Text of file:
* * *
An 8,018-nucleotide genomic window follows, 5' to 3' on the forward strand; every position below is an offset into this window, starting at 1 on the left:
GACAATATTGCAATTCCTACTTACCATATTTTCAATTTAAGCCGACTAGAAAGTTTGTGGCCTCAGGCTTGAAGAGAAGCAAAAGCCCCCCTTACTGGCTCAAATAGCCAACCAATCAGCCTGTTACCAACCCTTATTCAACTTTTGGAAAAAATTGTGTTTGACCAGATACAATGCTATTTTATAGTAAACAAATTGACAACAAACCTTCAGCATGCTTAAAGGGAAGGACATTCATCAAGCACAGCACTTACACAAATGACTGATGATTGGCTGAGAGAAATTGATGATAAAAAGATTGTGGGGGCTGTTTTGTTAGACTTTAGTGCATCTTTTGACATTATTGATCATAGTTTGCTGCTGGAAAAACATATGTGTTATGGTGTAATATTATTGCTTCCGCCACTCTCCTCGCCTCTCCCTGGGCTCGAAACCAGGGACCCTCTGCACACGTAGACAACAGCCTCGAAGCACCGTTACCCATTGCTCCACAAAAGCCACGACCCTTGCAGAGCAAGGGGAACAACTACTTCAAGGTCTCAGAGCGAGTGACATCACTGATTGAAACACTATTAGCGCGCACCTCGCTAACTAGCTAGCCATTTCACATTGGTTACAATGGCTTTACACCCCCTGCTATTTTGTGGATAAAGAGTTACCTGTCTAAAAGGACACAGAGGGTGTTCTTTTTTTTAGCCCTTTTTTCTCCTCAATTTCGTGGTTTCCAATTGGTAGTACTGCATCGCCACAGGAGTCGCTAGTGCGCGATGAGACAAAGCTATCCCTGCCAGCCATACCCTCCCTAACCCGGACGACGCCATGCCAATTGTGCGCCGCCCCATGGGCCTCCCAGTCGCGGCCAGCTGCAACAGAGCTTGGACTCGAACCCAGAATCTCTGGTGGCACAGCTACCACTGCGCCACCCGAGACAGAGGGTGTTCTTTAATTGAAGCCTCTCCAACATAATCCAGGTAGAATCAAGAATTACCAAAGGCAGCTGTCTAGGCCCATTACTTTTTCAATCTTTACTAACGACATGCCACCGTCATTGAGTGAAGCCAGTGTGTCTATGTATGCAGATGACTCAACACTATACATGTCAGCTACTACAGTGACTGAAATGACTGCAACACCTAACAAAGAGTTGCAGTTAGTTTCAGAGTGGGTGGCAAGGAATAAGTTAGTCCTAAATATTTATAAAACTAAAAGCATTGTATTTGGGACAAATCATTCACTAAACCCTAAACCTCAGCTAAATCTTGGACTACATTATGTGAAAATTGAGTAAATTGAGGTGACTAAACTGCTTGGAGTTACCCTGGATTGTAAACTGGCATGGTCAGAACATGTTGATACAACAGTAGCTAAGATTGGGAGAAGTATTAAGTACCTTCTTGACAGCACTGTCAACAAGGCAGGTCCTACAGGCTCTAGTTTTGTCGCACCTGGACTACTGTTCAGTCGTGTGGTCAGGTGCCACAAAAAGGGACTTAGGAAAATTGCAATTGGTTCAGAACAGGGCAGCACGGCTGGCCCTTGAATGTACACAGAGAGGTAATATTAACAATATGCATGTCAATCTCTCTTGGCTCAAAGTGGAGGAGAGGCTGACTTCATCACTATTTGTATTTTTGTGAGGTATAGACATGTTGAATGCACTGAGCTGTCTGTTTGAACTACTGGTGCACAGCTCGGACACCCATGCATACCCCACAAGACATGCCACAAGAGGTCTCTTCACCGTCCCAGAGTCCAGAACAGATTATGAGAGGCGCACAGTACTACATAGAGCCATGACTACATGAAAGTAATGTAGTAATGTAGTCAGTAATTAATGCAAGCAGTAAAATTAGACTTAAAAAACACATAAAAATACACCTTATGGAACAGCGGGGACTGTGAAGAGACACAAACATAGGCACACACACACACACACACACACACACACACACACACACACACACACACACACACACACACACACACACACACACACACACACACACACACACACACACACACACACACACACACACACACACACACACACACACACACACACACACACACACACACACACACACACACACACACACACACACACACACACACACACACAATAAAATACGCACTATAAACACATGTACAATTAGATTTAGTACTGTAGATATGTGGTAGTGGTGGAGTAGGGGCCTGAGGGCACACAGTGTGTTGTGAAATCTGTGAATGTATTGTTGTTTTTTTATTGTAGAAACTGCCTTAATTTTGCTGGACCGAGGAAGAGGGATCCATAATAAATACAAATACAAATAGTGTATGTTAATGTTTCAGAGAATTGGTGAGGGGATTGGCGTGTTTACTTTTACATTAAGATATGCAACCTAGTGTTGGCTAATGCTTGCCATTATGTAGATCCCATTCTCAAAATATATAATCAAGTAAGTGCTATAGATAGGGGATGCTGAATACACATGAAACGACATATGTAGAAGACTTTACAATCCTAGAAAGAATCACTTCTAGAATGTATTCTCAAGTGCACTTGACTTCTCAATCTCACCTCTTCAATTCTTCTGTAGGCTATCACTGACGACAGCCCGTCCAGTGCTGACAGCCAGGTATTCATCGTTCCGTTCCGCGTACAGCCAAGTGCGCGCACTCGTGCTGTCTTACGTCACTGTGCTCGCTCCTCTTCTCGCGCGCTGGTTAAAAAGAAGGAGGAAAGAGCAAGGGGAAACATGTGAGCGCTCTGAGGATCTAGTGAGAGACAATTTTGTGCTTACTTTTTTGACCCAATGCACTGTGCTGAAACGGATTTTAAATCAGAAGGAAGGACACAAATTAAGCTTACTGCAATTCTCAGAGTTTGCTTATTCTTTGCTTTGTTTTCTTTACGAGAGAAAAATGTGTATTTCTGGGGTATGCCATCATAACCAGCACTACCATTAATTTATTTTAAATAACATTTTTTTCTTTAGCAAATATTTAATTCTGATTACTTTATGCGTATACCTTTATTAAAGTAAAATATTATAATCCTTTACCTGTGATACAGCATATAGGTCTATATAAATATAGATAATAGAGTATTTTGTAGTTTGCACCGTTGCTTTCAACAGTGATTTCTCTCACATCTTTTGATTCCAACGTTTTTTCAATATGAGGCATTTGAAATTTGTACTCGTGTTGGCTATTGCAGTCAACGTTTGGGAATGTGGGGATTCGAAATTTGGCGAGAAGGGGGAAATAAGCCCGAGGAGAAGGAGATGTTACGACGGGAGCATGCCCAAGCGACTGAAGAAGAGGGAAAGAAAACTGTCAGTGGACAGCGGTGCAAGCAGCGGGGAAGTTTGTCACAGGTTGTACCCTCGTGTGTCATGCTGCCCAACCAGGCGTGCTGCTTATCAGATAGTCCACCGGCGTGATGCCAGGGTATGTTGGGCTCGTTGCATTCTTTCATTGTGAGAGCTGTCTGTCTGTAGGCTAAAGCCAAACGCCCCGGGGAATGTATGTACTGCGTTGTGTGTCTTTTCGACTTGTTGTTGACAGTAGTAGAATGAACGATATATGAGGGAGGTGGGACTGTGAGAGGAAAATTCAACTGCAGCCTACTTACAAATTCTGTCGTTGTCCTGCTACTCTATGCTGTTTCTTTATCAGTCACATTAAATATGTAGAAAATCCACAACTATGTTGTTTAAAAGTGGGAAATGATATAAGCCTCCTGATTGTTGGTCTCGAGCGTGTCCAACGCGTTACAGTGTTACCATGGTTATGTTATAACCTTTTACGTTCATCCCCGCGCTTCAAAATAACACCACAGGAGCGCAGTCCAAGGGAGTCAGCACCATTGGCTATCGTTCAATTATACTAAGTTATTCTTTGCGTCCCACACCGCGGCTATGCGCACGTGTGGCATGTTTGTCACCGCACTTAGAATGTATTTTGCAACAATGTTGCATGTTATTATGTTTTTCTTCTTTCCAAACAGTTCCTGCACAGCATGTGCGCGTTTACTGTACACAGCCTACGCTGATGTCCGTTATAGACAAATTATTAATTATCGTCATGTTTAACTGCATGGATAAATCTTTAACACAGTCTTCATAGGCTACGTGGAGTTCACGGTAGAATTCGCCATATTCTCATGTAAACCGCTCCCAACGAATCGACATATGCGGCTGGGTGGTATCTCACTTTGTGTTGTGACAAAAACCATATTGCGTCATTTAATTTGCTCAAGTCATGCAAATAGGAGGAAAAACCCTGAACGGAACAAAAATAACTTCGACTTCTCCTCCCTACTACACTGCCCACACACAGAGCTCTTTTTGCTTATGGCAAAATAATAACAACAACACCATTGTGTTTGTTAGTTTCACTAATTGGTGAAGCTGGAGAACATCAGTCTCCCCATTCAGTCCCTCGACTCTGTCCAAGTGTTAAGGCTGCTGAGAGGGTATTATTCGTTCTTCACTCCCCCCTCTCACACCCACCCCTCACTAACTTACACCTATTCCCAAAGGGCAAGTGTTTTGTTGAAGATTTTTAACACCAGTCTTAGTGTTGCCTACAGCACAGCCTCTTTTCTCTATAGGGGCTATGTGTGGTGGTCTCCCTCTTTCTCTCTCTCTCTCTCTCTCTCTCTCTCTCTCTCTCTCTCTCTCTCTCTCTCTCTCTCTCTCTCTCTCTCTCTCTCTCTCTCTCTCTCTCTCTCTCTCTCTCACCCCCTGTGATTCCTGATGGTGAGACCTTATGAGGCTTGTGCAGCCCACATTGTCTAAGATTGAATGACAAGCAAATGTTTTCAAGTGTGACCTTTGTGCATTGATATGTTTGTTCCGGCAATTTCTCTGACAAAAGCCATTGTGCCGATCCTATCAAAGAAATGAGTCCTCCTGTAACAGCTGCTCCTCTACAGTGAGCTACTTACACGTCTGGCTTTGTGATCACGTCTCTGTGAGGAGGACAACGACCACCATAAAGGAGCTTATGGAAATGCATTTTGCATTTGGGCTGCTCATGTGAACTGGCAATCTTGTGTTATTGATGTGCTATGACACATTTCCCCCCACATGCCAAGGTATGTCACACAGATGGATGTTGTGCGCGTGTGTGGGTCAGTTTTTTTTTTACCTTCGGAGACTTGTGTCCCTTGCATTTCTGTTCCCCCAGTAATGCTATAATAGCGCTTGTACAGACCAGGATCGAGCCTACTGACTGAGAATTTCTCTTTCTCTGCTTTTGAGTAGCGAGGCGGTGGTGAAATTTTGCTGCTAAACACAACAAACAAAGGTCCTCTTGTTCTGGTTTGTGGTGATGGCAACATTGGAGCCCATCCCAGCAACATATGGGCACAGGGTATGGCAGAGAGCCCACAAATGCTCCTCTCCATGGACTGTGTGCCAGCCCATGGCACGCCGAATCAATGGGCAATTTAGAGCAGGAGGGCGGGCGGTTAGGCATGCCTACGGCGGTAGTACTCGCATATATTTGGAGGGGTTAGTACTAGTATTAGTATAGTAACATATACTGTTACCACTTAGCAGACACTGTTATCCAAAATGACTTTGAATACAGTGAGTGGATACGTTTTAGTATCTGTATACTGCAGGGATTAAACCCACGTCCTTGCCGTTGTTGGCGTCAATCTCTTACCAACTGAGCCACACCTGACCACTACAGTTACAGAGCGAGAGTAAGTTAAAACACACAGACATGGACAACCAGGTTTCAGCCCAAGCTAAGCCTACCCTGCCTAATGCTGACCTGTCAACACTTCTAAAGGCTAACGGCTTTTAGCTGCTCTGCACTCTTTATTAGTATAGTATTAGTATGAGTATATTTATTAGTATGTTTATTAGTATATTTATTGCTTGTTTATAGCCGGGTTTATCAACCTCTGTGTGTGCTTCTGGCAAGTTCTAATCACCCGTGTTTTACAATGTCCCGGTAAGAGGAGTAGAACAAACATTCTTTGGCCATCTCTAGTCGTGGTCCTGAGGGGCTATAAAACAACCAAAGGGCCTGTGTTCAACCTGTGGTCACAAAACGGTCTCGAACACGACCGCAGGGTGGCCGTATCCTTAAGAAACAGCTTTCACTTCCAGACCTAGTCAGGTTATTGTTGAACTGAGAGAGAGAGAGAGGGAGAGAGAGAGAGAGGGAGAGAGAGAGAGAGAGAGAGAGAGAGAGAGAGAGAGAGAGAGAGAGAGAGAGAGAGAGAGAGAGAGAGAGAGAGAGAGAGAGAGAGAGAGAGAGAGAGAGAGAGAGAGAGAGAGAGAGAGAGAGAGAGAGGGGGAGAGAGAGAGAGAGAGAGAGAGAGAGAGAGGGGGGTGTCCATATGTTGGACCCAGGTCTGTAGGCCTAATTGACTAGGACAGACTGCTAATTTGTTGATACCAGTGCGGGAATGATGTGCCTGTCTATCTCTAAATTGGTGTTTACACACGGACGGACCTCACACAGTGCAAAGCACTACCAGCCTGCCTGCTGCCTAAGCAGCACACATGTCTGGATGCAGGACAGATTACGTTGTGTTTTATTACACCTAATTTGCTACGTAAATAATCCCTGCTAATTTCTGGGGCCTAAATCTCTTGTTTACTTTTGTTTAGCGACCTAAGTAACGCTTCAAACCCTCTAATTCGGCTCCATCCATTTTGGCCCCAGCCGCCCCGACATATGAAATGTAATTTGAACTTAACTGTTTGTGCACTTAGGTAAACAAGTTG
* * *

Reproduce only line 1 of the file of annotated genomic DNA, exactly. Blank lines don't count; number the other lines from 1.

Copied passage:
An 8,018-nucleotide genomic window follows, 5' to 3' on the forward strand; every position below is an offset into this window, starting at 1 on the left: